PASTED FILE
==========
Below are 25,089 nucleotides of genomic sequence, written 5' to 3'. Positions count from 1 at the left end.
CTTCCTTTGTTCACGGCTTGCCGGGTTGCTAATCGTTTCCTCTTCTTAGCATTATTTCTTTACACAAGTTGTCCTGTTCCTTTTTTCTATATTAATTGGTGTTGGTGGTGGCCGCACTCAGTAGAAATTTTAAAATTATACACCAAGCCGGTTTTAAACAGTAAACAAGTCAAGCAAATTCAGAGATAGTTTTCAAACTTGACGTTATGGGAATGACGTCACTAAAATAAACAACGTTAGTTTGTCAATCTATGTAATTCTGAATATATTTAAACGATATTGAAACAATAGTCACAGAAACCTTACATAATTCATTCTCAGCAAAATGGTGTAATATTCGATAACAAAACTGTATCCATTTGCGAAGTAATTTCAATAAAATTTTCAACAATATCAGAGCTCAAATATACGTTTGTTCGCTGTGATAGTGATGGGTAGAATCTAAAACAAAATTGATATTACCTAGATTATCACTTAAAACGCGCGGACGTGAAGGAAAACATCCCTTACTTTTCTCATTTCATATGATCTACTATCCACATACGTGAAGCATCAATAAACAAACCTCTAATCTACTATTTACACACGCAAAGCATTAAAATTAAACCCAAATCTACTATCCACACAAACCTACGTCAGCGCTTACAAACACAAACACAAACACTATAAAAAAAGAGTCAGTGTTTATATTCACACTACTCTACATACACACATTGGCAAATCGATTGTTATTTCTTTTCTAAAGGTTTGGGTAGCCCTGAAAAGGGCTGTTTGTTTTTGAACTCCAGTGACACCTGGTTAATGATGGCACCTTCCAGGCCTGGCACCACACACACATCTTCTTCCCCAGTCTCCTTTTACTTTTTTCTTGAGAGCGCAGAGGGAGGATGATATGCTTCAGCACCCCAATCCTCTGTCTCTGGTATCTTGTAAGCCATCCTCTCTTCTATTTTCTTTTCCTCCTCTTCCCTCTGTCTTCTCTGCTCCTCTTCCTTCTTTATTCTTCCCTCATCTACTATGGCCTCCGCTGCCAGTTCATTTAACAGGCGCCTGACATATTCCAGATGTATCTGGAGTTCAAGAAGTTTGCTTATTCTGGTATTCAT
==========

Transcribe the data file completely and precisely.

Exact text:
Below are 25,089 nucleotides of genomic sequence, written 5' to 3'. Positions count from 1 at the left end.
CTTCCTTTGTTCACGGCTTGCCGGGTTGCTAATCGTTTCCTCTTCTTAGCATTATTTCTTTACACAAGTTGTCCTGTTCCTTTTTTCTATATTAATTGGTGTTGGTGGTGGCCGCACTCAGTAGAAATTTTAAAATTATACACCAAGCCGGTTTTAAACAGTAAACAAGTCAAGCAAATTCAGAGATAGTTTTCAAACTTGACGTTATGGGAATGACGTCACTAAAATAAACAACGTTAGTTTGTCAATCTATGTAATTCTGAATATATTTAAACGATATTGAAACAATAGTCACAGAAACCTTACATAATTCATTCTCAGCAAAATGGTGTAATATTCGATAACAAAACTGTATCCATTTGCGAAGTAATTTCAATAAAATTTTCAACAATATCAGAGCTCAAATATACGTTTGTTCGCTGTGATAGTGATGGGTAGAATCTAAAACAAAATTGATATTACCTAGATTATCACTTAAAACGCGCGGACGTGAAGGAAAACATCCCTTACTTTTCTCATTTCATATGATCTACTATCCACATACGTGAAGCATCAATAAACAAACCTCTAATCTACTATTTACACACGCAAAGCATTAAAATTAAACCCAAATCTACTATCCACACAAACCTACGTCAGCGCTTACAAACACAAACACAAACACTATAAAAAAAGAGTCAGTGTTTATATTCACACTACTCTACATACACACATTGGCAAATCGATTGTTATTTCTTTTCTAAAGGTTTGGGTAGCCCTGAAAAGGGCTGTTTGTTTTTGAACTCCAGTGACACCTGGTTAATGATGGCACCTTCCAGGCCTGGCACCACACACACATCTTCTTCCCCAGTCTCCTTTTACTTTTTTCTTGAGAGCGCAGAGGGAGGATGATATGCTTCAGCACCCCAATCCTCTGTCTCTGGTATCTTGTAAGCCATCCTCTCTTCTATTTTCTTTTCCTCCTCTTCCCTCTGTCTTCTCTGCTCCTCTTCCTTCTTTATTCTTCCCTCATCTACTATGGCCTCCGCTGCCAGTTCATTTAACAGGCGCCTGACATATTCCAGATGTATCTGGAGTTCAAGAAGTTTGCTTATTCTGGTATTCAT